• Expansion and new frontiers (1992 - 1996): The Synod of 1992 was held with the country still in civil war but in the same year the peace treaty was signed between FRELIMO and RENAMO and the country was opened up for new missionary work. More Dutch Reformed missionaries entered, also in the South of Mozambique and the Trichard School for Christian Education became an IRM project in 1993. The training of new pastors of the IRM was initially done at the Recalta Theological School outside Mapto. This was an interdenominational school that unfortunally became theologically liberal in those years. The church leadership then decided to start their own training and in 1994 HEFSIBA started off as a Bible school at Vila Ulongue in the Tete province under the leadership of Rev Wessel Bester. The following year it became a Theological Seminary under Rev. Manie Taute. In 1995 work started in the north at Chiconono amongst the Yao tribe, and also at Muapula amongst the Makua. These were, and still are, two of the most unreached people groups in Mozambique. Projects were undertaken together with a business initiative, SERVIR Mozambique , an affiliate of the IRM, to help reaching the people for Christ. Presbyteries were formed and they initiated the formation of more congregations especially in Zambesia under the leadership of, inter alia the following pastors: Matanda (Malawi), Danie Murray (South Africa) and Samuel Bessitala (Mozambique). Outreach teams from South Africa streamed into Mozambique and did wonderful work. A second synod was formed in 1996 namely the so called “New Synod” who took responsibility of the work in the Maputo, Gaza and Inhambane provinces but also undertook to start with missionary work in the north-east of Mozambiquu up until the border of Tanzania. Hefsiba, however stayed a common project of the synod of Mphatso and the New Synod (Sinodo Novo) and it’s first students graduated in 1997.
  • Consolidation and local leadership growth into the new millennium (1996 to 2009): After the 1996 split, the work developed rapidly in both synods. In the supply and development of local leadership, HEFSIBA continued to play a pivotal role, becoming a model of academical and professional excellence. HEFSIBA's leadership training became so effective that since 2001 missionaries were able to hand over more and more leadership roles to the indigenous pastors of the different synods. Later a third synod, Thumbine, was formed in the North Eastern part of Mozambique due to the rapid expansion especially in the Zambesia province. The need for a General Synod grew and this synod was formed in 2004 between the three existing Synods. It became necessary for missionaries to redefine their roles and missionary conferences were regularly held. In 1999 Rev Pieter Botha the pioneer missionary passed away and was fittingly buried on the terrain of his dream, the campus of HEFSIBA. New challenges then started getting attention form the leadership of the IRM such as: The persisting socio-economic problem of poverty The economical dependency on foreign help, Ethical and spiritual leadership the contextualising of the gospel amongst the peoples of Mozambique . In this, the role that HEFSIBA played and is still playing, became crucial. The curricula is written within the Mozambican context, from a Reformed biblical interpretation, keeping in touch with the needs of the congregations in the field and concentrating on spiritual and serving leadership training In 2008 the Igreja Reformada em Moçambique celebrated it’s centenary. It was a joyous occasion with the main event at Mphatso and Vila Ulónguè. At this event they took note that the church now has about 70 000 members spread over all provinces of Mozambique. It is served by only 50 pastors, nearly all of them trained at HEFSIBA. The need of training more pastors is very important and should become a priority for the church. Due to the lack of funds received from small congregations, the synods have decided to limit the amount of candidates who receive training at HEFSIBA – this decision should be prayerfully reconsidered.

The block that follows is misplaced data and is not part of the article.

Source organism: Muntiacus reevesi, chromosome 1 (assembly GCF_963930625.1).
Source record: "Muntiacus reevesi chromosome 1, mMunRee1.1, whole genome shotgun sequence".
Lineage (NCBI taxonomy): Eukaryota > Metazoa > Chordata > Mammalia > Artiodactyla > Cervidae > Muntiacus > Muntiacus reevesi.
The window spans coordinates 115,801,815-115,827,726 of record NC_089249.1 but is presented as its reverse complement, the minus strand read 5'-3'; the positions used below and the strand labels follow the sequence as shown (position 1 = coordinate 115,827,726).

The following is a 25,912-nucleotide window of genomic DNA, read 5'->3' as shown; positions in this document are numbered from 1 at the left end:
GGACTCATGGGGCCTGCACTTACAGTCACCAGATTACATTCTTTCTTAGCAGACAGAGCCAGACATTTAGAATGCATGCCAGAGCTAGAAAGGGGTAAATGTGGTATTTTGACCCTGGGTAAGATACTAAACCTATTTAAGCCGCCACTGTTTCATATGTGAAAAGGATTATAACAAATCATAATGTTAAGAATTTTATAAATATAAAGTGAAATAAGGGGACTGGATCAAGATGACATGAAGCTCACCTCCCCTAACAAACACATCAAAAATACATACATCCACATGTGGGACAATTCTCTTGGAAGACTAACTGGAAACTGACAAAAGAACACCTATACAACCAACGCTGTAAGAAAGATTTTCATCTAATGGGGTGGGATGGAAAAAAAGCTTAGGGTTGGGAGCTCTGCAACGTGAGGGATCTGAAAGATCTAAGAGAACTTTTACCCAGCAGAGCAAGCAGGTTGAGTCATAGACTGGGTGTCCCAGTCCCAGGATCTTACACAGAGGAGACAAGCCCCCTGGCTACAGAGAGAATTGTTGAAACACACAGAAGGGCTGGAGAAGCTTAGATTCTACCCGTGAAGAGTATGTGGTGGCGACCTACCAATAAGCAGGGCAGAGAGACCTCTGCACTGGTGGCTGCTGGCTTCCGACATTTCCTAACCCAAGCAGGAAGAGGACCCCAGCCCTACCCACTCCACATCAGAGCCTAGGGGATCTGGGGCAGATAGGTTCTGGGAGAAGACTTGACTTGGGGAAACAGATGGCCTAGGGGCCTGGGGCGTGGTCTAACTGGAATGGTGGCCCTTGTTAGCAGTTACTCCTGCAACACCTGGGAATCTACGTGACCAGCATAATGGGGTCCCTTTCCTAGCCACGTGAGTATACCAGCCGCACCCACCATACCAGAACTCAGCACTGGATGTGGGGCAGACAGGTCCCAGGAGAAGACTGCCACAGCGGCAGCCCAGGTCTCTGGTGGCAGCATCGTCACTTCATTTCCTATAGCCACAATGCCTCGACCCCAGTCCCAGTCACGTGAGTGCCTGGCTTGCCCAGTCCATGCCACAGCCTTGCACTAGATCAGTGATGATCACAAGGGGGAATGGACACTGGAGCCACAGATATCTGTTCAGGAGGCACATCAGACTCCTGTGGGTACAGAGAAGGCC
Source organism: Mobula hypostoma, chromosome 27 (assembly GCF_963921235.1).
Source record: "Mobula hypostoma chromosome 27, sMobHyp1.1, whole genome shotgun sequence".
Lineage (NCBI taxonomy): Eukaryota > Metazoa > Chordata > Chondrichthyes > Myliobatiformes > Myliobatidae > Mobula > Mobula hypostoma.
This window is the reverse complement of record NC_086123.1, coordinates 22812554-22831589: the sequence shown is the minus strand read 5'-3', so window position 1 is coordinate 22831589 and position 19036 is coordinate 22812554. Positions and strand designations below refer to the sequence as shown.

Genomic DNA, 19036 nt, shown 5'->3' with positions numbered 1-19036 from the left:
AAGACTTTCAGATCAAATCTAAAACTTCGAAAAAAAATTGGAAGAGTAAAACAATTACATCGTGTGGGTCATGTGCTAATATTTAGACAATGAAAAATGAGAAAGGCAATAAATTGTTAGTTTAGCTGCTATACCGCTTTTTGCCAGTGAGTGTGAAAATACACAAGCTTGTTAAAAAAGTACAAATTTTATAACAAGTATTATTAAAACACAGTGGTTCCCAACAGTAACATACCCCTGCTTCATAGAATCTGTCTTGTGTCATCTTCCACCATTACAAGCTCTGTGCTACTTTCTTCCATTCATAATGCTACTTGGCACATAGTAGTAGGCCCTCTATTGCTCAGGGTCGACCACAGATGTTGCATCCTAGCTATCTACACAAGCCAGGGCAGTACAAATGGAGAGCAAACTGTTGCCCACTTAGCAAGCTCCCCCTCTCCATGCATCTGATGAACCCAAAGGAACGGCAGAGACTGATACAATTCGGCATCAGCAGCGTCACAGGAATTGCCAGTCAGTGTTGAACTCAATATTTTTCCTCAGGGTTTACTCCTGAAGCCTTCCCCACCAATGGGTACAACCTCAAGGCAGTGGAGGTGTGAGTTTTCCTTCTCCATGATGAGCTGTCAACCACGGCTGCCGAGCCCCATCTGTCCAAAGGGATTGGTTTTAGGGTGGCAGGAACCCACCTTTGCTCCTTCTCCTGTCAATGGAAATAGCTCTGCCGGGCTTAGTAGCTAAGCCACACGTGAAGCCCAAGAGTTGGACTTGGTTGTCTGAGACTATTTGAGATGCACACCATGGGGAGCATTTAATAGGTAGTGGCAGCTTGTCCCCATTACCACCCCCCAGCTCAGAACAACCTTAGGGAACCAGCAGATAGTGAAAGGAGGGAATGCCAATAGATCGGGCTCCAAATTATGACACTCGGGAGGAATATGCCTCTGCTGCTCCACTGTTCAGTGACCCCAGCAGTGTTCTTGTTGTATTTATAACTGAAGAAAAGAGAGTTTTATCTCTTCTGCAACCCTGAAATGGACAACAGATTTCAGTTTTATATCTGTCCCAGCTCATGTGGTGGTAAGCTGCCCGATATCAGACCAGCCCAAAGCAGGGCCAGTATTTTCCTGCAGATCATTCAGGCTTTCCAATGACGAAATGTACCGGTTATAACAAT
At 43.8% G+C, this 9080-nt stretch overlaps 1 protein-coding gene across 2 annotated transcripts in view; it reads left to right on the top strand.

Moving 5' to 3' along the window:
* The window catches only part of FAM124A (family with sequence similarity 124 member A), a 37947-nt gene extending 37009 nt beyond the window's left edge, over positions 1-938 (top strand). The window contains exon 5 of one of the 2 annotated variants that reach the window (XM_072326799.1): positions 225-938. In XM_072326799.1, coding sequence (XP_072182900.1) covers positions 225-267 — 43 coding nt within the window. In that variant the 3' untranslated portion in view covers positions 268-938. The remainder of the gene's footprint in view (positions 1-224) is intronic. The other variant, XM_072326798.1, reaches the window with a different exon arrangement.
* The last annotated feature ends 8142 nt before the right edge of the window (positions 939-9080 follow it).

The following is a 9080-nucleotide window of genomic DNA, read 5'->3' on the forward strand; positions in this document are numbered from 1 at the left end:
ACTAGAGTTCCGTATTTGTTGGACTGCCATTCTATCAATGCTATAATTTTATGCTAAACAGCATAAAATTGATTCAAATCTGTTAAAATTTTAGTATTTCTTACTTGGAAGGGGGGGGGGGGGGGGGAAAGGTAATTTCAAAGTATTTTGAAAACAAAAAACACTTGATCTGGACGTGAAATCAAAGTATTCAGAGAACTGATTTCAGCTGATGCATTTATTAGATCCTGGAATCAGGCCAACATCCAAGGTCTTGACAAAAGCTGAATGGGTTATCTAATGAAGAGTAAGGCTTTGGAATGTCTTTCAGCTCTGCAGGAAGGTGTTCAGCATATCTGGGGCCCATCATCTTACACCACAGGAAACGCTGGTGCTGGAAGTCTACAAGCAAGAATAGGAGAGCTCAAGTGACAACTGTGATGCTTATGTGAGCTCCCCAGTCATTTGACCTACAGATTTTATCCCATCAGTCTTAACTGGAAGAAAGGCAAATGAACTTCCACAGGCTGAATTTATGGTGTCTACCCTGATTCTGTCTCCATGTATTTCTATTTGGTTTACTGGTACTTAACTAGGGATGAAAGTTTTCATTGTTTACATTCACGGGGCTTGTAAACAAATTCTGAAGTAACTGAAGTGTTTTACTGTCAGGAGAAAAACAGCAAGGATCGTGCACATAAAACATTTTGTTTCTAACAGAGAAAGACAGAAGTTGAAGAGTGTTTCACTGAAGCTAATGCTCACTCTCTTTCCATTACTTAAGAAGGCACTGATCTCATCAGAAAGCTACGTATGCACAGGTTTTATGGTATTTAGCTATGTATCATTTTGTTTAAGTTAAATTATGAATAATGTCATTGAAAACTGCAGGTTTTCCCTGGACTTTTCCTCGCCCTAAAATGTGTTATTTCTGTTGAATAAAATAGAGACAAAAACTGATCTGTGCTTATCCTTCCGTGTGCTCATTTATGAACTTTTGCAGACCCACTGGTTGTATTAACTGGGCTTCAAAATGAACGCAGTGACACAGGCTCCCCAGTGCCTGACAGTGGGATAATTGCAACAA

In 1997 HEFSIBA was accredited by the Theological faculty of the then Potchefstroom University for Christian Education in South Africa. This uplifted the academic standard of the theological studies and students were now allowed to study a BA degree in Theology with this University (now The University of the North-west) and later also their Honours degrees. In 2004 HEFSIBA received recognition as a Tertiary Institution from the Government of Mozambique. It is now known as HEFSIBA Instituto Superior Cristão – Institute for Christian Higher Education. In 2008 the Education Department of Mozambique also approved a BA in Psychology Degree for HEFSIBA. This four year degree is especially designed for extramural students and is a Christian based counselling degree. HEFSIBA ICHE is looking forward with confidence and faith into the future. The same God that has provided until now is still recognized as the Head of this prestige tertiary institution.

Rev Taute and Rev Bester and first students of HEFSIBA